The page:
All things bright and beautiful for festival

David Cameron delighted the audience at the festival launch, pictured here with festival director Clare Mackintosh
David Cameron delighted the audience at the festival launch, pictured here with festival director Clare Mackintosh

Celebration was in the air as Prime Minister David 
Cameron helped launch this year’s Chipping Norton Literary Festival.

After mingling with festival volunteers, sponsors and supporters at the special drinks reception at The Chequers in the town, Mr Cameron then took to the stage.

He spoke in praise of the impact of the festival and of literature in general.

And he was quick to dismiss any suggestions he would could use April’s festival to promote a work of his own!

He said: “If you thought I was going to launch my memoirs, I’m not. I’m hoping to carry on working a while longer!”

But his main message was to praise the volunteer team behind the festival and its growing impact.

He said: “Chipping Norton Literary Festival plays to Chipping Norton’s strengths as a town with many creative venues, pubs, cafes and bookshops.

“Finding out about great books and listening to some of the nation’s best authors, poets and writers is a great way of bringing people together and inspiring the next generation with a love of literature.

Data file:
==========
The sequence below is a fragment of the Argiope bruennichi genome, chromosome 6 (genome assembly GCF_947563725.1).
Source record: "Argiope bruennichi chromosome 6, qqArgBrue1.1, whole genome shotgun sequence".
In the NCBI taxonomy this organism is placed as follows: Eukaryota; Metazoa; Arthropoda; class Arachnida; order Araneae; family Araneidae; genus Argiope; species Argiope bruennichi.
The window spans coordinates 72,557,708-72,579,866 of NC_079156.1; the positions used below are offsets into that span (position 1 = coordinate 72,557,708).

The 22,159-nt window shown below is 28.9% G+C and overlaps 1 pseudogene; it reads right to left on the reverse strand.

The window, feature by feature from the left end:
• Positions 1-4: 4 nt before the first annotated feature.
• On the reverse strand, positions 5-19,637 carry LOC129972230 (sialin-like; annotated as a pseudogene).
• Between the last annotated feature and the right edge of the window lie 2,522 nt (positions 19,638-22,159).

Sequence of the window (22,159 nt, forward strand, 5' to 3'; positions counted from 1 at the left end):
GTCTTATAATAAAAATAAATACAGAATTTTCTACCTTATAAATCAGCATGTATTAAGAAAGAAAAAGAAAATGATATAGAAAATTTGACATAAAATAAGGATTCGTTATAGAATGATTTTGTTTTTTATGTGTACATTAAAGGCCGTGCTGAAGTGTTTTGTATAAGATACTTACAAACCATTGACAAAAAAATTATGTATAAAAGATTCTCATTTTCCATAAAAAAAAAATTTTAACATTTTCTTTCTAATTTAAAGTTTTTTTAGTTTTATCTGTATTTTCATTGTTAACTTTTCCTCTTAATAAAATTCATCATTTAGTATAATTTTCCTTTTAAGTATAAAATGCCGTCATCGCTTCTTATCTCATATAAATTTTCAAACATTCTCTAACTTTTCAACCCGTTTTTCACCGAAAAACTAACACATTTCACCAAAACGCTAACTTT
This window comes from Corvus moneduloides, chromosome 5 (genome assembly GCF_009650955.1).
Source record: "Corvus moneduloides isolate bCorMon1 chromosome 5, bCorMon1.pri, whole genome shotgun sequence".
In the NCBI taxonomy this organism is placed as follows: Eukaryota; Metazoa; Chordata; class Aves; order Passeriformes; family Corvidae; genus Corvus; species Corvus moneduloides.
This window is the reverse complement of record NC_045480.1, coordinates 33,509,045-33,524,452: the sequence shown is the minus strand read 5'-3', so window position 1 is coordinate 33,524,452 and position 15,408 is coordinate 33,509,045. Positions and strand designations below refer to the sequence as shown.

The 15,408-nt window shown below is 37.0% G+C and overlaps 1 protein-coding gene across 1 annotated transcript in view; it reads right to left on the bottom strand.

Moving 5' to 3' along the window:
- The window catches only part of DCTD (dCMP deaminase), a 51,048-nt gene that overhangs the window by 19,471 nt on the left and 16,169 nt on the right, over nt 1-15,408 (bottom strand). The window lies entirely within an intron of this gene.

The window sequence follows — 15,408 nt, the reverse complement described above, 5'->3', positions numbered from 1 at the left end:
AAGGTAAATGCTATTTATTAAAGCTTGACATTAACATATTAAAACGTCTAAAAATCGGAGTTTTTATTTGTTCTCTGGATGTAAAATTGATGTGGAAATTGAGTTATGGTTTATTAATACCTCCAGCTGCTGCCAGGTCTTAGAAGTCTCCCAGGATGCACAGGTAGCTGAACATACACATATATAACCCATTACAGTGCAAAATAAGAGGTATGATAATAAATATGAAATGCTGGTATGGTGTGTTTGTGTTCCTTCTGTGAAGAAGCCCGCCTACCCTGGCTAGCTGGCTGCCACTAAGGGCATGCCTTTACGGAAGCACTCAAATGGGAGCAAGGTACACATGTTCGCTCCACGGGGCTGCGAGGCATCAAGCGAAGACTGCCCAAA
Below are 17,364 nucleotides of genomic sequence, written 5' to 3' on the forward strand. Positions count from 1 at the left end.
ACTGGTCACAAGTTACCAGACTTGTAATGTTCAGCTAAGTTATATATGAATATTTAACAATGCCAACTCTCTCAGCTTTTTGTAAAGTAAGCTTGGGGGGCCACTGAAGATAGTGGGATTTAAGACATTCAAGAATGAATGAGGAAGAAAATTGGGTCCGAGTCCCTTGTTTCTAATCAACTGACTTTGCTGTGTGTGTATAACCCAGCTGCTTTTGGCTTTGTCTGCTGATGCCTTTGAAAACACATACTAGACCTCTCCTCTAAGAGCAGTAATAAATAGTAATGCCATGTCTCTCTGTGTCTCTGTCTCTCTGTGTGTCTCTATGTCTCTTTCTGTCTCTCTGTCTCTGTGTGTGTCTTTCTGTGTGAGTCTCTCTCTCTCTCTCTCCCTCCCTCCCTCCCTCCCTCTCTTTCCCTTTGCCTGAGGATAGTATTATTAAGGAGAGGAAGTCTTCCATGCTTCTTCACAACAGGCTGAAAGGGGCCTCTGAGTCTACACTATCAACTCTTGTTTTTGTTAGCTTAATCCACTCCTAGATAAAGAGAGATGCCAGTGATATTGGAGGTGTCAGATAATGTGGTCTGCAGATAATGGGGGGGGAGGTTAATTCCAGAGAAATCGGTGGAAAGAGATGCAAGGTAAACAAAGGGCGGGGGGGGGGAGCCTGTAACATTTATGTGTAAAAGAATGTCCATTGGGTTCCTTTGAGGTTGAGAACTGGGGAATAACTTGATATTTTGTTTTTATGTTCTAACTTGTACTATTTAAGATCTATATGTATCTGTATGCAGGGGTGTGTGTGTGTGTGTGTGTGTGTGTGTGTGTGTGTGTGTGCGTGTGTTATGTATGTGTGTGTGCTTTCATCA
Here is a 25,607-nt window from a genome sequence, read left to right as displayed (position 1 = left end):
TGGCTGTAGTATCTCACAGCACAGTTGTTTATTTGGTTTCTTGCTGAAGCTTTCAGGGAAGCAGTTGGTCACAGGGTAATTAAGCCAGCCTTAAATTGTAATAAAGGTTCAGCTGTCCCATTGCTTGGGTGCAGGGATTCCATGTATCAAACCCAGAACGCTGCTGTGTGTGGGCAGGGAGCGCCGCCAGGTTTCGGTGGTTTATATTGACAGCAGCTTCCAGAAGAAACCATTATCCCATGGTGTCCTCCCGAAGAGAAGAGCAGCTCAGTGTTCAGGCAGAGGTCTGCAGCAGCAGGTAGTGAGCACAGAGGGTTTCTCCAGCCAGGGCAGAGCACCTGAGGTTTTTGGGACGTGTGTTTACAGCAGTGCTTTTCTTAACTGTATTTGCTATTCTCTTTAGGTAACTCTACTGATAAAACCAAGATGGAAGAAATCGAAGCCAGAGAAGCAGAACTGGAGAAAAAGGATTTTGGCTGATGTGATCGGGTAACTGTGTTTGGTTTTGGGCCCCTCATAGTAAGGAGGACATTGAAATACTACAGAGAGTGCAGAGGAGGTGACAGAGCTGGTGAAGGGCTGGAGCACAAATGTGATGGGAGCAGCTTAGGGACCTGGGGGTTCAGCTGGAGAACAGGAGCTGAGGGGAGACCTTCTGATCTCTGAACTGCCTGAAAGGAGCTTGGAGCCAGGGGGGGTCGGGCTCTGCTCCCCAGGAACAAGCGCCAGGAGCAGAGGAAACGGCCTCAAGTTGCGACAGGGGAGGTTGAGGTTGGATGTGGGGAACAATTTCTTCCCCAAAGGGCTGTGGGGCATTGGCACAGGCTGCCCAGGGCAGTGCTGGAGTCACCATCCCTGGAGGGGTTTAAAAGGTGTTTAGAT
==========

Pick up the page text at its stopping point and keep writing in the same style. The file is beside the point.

“ChipLitFest has an incredible programme lined up for this year and I urge everyone to get involved.

After speaking of his love of spending time in Jaffé & Neale bookshop, the Chipping Norton MP went on to highlight five facts to counter the suggestion that ‘we’re not the literary, book-buying nation we once were’.

In what was great news for the festival team, he told how we publish more books than any country on Earth; that sales of physical books are rising and that the two most filmed characters in literature are British – namely Sherlock Holmes and Dracula.

Further, that we have literary quality and quantity, with the most published book being A Tale of Two Cities, and the highest number of Nobel Prizewinners for Literature, eight. And, as a sign of commitment to free speech, we have produced a succession of books banned elsewhere, including one he’s read four or five times, 1984, banned in the Soviet Union, and Alice in Wonderland, banned in China. Mr Cameron added: “Literature is a top part of our country and what makes us great. Great literature pushes boundaries and makes us think.”

Festival director Clare Mackintosh said: “The Festival is a local project with a national audience, and we were honoured to have David Cameron formally launch this year’s programme.

“Our line-up is exceptional, and I’m looking forward to welcoming more than 70 authors to Chipping Norton.”

The festival runs from April 23-26, full details at:

Until this Sunday, March 8 it is possible to bid to be a character in Clare Mackintosh’s next book as part of a fundraising campaign for CLIC Sargent, the cancer charity for children and young people. Find out more at